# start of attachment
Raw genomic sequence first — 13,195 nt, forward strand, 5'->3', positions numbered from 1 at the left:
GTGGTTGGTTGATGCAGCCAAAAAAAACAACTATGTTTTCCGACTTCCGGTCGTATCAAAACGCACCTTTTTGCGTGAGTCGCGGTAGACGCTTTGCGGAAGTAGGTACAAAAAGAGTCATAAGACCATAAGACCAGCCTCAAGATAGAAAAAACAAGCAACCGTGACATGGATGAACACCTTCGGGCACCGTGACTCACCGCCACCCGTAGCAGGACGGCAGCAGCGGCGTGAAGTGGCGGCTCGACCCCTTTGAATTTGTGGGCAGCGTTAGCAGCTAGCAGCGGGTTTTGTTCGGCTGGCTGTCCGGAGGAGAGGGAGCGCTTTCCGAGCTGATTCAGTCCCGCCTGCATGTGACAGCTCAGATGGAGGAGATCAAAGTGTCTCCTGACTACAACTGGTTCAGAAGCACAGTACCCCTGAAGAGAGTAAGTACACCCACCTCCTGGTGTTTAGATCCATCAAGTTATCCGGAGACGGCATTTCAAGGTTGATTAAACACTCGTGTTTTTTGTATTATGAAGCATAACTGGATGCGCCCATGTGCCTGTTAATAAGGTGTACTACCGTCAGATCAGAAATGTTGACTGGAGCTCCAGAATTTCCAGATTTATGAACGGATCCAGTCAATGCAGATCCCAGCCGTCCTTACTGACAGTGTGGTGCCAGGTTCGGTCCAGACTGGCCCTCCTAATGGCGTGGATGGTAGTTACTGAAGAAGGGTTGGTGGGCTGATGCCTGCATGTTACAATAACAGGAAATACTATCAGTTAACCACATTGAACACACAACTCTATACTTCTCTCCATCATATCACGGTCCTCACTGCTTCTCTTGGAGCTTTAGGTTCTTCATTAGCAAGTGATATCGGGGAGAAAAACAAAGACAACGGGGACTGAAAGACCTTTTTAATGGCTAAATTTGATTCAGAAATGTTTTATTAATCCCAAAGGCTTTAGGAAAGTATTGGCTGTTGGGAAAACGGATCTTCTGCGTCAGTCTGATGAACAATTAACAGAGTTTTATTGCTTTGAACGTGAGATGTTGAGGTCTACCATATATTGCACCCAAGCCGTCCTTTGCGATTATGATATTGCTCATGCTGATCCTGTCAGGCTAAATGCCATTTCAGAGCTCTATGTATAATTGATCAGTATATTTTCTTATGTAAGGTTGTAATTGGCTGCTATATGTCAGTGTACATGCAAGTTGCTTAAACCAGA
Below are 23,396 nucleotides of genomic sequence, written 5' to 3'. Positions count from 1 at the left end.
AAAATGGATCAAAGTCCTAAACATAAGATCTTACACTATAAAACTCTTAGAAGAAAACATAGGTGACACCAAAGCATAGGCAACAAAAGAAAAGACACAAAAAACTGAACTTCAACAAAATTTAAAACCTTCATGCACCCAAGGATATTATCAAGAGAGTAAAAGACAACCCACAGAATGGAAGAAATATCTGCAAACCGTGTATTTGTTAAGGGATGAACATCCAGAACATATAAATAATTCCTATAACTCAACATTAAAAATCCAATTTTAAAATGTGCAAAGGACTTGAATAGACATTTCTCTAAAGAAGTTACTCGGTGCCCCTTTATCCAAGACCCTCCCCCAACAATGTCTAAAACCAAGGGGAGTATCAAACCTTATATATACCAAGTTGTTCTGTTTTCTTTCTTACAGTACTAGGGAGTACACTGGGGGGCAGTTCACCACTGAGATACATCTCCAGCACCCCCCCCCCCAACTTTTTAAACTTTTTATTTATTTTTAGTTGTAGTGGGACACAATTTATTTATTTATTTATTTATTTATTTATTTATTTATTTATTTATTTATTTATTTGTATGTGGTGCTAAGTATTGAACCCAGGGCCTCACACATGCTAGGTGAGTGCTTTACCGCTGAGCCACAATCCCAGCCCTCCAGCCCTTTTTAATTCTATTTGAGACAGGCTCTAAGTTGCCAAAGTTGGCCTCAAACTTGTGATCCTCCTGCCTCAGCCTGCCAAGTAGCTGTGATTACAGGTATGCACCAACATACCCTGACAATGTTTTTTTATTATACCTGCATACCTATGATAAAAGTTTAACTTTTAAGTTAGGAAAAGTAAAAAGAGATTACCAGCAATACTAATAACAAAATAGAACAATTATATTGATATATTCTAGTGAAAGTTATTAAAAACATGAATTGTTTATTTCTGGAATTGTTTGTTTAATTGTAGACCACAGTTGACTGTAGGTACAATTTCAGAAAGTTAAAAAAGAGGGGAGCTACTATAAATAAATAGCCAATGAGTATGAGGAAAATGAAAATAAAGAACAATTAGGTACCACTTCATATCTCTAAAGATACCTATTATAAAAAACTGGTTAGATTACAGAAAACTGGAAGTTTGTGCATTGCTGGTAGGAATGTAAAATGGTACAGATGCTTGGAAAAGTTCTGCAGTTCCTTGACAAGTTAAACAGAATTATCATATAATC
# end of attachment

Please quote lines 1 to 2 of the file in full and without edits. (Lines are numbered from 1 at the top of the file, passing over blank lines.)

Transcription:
Raw genomic sequence first — 13,195 nt, forward strand, 5'->3', positions numbered from 1 at the left:
GTGGTTGGTTGATGCAGCCAAAAAAAACAACTATGTTTTCCGACTTCCGGTCGTATCAAAACGCACCTTTTTGCGTGAGTCGCGGTAGACGCTTTGCGGAAGTAGGTACAAAAAGAGTCATAAGACCATAAGACCAGCCTCAAGATAGAAAAAACAAGCAACCGTGACATGGATGAACACCTTCGGGCACCGTGACTCACCGCCACCCGTAGCAGGACGGCAGCAGCGGCGTGAAGTGGCGGCTCGACCCCTTTGAATTTGTGGGCAGCGTTAGCAGCTAGCAGCGGGTTTTGTTCGGCTGGCTGTCCGGAGGAGAGGGAGCGCTTTCCGAGCTGATTCAGTCCCGCCTGCATGTGACAGCTCAGATGGAGGAGATCAAAGTGTCTCCTGACTACAACTGGTTCAGAAGCACAGTACCCCTGAAGAGAGTAAGTACACCCACCTCCTGGTGTTTAGATCCATCAAGTTATCCGGAGACGGCATTTCAAGGTTGATTAAACACTCGTGTTTTTTGTATTATGAAGCATAACTGGATGCGCCCATGTGCCTGTTAATAAGGTGTACTACCGTCAGATCAGAAATGTTGACTGGAGCTCCAGAATTTCCAGATTTATGAACGGATCCAGTCAATGCAGATCCCAGCCGTCCTTACTGACAGTGTGGTGCCAGGTTCGGTCCAGACTGGCCCTCCTAATGGCGTGGATGGTAGTTACTGAAGAAGGGTTGGTGGGCTGATGCCTGCATGTTACAATAACAGGAAATACTATCAGTTAACCACATTGAACACACAACTCTATACTTCTCTCCATCATATCACGGTCCTCACTGCTTCTCTTGGAGCTTTAGGTTCTTCATTAGCAAGTGATATCGGGGAGAAAAACAAAGACAACGGGGACTGAAAGACCTTTTTAATGGCTAAATTTGATTCAGAAATGTTTTATTAATCCCAAAGGCTTTAGGAAAGTATTGGCTGTTGGGAAAACGGATCTTCTGCGTCAGTCTGATGAACAATTAACAGAGTTTTATTGCTTTGAACGTGAGATGTTGAGGTCTACCATATATTGCACCCAAGCCGTCCTTTGCGATTATGATATTGCTCATGCTGATCCTGTCAGGCTAAATGCCATTTCAGAGCTCTATGTATAATTGATCAGTATATTTTCTTATGTAAGGTTGTAATTGGCTGCTATATGTCAGTGTACATGCAAGTTGCTTAAACCAGA